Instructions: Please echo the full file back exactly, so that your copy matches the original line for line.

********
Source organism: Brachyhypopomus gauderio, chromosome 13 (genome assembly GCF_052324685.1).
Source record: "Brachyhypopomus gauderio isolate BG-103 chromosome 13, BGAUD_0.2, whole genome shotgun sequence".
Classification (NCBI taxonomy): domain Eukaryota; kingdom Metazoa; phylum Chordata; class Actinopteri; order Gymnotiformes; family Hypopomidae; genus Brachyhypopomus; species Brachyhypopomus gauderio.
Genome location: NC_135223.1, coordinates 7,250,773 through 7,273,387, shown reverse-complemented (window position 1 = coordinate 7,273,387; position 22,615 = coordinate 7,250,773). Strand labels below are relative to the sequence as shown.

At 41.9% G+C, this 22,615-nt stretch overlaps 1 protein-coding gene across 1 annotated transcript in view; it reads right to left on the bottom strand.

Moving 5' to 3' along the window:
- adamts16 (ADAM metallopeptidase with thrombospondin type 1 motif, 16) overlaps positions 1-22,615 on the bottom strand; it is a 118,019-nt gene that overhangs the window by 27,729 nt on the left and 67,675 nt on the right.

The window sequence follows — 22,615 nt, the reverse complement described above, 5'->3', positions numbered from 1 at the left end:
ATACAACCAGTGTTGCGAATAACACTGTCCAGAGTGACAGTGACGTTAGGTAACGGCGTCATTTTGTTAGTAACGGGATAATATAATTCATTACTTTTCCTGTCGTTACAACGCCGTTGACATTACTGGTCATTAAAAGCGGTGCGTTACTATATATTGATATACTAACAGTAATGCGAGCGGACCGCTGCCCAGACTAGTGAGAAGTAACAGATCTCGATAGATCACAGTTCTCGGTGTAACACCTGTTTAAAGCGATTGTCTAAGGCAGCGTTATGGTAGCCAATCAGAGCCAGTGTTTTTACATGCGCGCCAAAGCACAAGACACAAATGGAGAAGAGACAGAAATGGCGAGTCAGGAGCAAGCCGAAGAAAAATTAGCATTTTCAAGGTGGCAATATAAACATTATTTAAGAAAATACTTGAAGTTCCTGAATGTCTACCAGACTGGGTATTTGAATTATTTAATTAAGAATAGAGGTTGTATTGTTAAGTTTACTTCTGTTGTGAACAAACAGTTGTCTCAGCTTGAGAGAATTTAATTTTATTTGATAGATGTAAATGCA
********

Source organism: Brachyhypopomus gauderio, chromosome 13 (genome assembly GCF_052324685.1).
Source record: "Brachyhypopomus gauderio isolate BG-103 chromosome 13, BGAUD_0.2, whole genome shotgun sequence".
Classification (NCBI taxonomy): domain Eukaryota; kingdom Metazoa; phylum Chordata; class Actinopteri; order Gymnotiformes; family Hypopomidae; genus Brachyhypopomus; species Brachyhypopomus gauderio.
Genome location: NC_135223.1, coordinates 7,250,773 through 7,273,387, shown reverse-complemented (window position 1 = coordinate 7,273,387; position 22,615 = coordinate 7,250,773). Strand labels below are relative to the sequence as shown.

At 41.9% G+C, this 22,615-nt stretch overlaps 1 protein-coding gene across 1 annotated transcript in view; it reads right to left on the bottom strand.

Moving 5' to 3' along the window:
- adamts16 (ADAM metallopeptidase with thrombospondin type 1 motif, 16) overlaps positions 1-22,615 on the bottom strand; it is a 118,019-nt gene that overhangs the window by 27,729 nt on the left and 67,675 nt on the right.

The window sequence follows — 22,615 nt, the reverse complement described above, 5'->3', positions numbered from 1 at the left end:
ATACAACCAGTGTTGCGAATAACACTGTCCAGAGTGACAGTGACGTTAGGTAACGGCGTCATTTTGTTAGTAACGGGATAATATAATTCATTACTTTTCCTGTCGTTACAACGCCGTTGACATTACTGGTCATTAAAAGCGGTGCGTTACTATATATTGATATACTAACAGTAATGCGAGCGGACCGCTGCCCAGACTAGTGAGAAGTAACAGATCTCGATAGATCACAGTTCTCGGTGTAACACCTGTTTAAAGCGATTGTCTAAGGCAGCGTTATGGTAGCCAATCAGAGCCAGTGTTTTTACATGCGCGCCAAAGCACAAGACACAAATGGAGAAGAGACAGAAATGGCGAGTCAGGAGCAAGCCGAAGAAAAATTAGCATTTTCAAGGTGGCAATATAAACATTATTTAAGAAAATACTTGAAGTTCCTGAATGTCTACCAGACTGGGTATTTGAATTATTTAATTAAGAATAGAGGTTGTATTGTTAAGTTTACTTCTGTTGTGAACAAACAGTTGTCTCAGCTTGAGAGAATTTAATTTTATTTGATAGATGTAAATGCA